I lost the house this week.
It's ok. Really. I've had a lot of time to think about it. My own personal faith tells me, well, this is where God/the Universe wants to move you.
So, here I go.
How did he pass away? It’s a question I have hated answering. Up until now I’ve avoided that question out of fear of being judged. I recently read an inspiring article by Elizabeth Ann titled “Dear Judgy Lady on Facebook”. It bought tears to my eyes and made me look at myself and think, where is my backbone! Elizabeth gave me the courage to face one of my fears, judgement.
Definition of the word Junkie
– A person with a compulsive habit or dependency on something.
The truth is I am a junkie, totally and completely addicted to John and to our love and our life. I had been addicted to him and infatuated with him since I first laid eyes on him at thirteen years old. He was the boy who at thirteen was the handsome, sporty and popular surfer guy. But whose heart was larger than a stereotype so he chose his circle of friends based not on their looks but on how they treated others. He was the boy who always stood up for the underdog, who fought for kindness and simplicity. Who chose not to be a sheep, because he knew he was a wolf. The boy who at thirteen was more of a man than most forty year olds. Who stood his ground on his beliefs always. The boy who was riddled with an anxiety disorder, but masked it perfectly to the world with a front of fearless confidence.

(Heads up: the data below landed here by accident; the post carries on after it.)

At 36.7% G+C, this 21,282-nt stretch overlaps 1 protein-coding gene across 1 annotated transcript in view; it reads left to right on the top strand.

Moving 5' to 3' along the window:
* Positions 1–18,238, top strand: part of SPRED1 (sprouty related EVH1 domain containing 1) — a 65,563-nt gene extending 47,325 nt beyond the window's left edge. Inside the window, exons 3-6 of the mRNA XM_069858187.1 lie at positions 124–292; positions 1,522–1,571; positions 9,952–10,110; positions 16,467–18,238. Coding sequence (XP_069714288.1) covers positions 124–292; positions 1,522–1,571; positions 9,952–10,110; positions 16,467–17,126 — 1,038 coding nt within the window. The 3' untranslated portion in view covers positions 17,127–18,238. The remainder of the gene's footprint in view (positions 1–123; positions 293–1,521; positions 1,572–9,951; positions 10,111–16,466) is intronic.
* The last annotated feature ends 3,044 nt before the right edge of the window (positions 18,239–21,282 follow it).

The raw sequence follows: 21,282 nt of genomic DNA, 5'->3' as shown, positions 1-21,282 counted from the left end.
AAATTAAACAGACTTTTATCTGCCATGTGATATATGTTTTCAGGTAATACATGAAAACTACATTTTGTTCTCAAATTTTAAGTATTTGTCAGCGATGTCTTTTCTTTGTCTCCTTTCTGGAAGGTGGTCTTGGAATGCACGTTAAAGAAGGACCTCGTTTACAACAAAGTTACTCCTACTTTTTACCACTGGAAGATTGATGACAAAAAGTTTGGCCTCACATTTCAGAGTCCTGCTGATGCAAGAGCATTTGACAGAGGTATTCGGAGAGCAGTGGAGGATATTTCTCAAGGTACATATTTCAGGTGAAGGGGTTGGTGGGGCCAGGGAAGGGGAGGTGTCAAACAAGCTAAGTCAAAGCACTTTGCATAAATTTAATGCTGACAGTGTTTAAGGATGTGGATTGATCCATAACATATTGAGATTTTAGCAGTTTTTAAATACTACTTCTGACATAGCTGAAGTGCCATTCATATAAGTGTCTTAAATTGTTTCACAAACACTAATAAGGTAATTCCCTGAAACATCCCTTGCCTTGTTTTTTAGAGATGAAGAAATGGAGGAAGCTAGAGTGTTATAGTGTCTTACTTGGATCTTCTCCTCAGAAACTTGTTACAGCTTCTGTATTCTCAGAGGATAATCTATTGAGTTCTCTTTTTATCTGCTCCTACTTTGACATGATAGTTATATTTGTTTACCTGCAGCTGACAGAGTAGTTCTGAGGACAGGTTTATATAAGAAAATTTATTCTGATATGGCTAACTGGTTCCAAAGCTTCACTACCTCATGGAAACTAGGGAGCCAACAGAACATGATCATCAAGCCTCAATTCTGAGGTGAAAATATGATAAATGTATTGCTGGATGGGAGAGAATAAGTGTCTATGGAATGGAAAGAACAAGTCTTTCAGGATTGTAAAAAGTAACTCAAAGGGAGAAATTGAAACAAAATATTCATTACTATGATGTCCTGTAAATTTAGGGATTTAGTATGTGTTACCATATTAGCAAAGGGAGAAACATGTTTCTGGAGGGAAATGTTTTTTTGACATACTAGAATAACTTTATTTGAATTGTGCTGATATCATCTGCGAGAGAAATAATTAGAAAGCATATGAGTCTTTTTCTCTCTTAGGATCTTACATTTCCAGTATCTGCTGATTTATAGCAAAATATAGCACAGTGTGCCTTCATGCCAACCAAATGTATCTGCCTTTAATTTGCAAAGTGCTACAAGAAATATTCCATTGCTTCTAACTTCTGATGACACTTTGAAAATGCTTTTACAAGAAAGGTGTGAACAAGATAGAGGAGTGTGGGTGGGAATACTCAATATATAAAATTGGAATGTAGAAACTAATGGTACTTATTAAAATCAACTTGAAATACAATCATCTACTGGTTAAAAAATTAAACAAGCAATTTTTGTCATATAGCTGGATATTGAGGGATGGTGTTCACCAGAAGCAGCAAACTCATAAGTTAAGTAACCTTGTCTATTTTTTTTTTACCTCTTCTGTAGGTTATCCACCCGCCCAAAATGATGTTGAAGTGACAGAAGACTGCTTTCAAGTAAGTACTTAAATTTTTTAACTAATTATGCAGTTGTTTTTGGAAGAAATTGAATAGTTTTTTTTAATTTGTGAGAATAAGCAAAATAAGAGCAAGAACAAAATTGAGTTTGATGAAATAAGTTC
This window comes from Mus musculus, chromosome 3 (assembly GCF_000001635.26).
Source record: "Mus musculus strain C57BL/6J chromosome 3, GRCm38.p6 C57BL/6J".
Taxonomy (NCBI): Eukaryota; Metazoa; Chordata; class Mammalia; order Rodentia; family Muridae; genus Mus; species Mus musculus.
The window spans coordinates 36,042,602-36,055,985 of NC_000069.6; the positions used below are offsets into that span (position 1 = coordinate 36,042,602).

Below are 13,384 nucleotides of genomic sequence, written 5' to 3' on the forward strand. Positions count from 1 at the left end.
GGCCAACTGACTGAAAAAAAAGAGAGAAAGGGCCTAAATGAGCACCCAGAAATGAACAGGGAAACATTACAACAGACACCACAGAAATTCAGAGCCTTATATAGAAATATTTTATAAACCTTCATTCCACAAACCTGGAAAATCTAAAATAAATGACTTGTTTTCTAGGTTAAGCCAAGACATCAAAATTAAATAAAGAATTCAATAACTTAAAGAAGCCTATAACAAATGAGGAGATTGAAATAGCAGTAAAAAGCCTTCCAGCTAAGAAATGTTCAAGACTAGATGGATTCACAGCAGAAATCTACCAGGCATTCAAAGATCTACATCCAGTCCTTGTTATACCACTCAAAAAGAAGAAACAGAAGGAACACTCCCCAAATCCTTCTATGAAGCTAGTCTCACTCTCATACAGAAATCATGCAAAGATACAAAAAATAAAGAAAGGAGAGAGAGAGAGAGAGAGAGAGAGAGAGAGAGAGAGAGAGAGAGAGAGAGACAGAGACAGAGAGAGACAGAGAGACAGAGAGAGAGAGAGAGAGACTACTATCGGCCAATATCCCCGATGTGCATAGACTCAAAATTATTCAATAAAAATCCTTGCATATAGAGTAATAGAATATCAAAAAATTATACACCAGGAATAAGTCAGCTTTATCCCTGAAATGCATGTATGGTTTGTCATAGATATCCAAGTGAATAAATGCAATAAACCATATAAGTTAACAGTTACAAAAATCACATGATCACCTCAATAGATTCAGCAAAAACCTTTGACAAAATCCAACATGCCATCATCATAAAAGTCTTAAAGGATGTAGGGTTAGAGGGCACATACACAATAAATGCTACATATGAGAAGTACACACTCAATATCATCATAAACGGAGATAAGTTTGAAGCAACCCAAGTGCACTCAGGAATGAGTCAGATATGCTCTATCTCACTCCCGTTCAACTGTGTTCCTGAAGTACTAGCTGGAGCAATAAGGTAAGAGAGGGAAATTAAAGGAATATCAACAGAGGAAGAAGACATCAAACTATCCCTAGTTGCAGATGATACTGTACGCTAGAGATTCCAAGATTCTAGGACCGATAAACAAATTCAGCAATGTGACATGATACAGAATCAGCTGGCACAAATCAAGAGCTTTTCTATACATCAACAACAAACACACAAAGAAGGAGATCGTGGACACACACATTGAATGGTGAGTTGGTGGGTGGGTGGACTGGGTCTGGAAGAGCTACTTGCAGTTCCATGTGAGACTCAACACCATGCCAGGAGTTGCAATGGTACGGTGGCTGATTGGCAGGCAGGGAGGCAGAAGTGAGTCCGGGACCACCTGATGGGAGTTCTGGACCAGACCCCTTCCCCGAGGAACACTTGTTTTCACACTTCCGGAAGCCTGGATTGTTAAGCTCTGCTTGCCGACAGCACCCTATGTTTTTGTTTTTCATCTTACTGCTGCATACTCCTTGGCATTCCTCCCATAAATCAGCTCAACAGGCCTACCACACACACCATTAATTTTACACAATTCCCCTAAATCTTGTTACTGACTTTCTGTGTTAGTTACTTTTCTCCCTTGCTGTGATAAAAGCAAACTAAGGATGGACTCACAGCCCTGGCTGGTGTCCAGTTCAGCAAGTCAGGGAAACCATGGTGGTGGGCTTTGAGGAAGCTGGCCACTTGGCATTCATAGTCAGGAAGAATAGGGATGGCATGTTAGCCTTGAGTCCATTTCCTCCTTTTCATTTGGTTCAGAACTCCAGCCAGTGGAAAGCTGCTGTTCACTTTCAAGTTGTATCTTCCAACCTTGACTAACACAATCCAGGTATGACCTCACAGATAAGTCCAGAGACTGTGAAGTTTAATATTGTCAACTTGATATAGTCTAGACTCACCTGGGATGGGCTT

Despite his demons, he was a man I am proud of. He worked as a concreter six days a week in blistering heat despite having herniated disks in his back that caused extreme physical pain. Pain for which he required pain killers, that he tried desperately to abstain from, because yes he was as our perfect society calls it a junkie. To me though, to his family and friends he was so much more.Read more
No one thinks about the prospect of being widowed when they get married. You are starting a brand new life together and things look shiny and new. But think about it. Fifty per cent of all people who get married (and stay married) will ultimately be widowed. Eventually, one of them will die. When I exclaimed to a friend how surprised I was about how many widowed friends I have, they said, well, people get married, and they die.